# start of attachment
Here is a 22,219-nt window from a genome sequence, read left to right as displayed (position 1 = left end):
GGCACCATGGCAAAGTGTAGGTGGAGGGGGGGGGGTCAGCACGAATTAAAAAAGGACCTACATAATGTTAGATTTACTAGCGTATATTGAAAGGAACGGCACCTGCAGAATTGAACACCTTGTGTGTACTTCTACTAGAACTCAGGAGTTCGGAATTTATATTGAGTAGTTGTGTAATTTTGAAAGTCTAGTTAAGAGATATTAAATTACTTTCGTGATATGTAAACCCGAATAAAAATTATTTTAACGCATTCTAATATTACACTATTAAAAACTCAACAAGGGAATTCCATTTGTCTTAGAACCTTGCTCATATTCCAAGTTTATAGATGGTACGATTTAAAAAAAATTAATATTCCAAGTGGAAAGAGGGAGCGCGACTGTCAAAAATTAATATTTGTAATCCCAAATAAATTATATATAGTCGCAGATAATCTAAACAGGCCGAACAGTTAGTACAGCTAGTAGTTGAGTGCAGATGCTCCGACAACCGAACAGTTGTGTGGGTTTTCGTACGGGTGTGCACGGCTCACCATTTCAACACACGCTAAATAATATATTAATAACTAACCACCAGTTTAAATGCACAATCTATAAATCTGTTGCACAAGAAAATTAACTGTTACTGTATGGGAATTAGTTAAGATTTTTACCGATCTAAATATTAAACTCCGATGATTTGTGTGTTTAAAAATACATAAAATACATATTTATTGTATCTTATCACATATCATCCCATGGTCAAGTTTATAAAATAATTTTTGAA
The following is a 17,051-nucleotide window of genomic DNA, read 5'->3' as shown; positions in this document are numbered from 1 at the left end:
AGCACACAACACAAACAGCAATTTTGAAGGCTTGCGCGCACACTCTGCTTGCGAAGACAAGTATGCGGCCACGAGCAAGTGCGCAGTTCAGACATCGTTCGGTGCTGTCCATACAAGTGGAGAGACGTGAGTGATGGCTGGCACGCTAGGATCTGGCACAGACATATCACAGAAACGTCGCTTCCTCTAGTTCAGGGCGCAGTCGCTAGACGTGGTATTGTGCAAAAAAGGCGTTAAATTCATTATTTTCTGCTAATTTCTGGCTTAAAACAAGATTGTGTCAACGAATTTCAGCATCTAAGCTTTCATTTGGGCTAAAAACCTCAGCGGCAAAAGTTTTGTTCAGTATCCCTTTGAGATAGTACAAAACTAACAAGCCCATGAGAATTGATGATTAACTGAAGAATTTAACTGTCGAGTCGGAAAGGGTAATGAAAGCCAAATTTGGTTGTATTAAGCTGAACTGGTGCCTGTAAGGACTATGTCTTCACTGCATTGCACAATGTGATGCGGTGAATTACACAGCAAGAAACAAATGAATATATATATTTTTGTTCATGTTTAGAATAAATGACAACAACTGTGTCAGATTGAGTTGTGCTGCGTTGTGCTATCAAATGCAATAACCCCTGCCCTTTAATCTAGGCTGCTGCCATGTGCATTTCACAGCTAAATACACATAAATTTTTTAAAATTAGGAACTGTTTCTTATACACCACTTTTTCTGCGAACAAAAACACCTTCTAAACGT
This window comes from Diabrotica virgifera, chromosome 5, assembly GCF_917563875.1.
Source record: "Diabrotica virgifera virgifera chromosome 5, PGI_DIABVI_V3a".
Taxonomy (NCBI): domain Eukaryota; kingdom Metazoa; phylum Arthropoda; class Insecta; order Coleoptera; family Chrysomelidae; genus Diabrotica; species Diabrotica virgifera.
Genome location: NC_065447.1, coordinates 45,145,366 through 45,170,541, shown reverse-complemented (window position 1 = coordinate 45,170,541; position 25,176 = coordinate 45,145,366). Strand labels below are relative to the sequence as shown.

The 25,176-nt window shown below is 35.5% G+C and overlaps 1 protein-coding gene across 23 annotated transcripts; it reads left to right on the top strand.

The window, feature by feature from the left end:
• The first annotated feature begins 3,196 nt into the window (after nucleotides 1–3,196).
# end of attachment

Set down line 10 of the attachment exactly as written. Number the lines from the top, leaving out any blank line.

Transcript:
The window, feature by feature from the left end: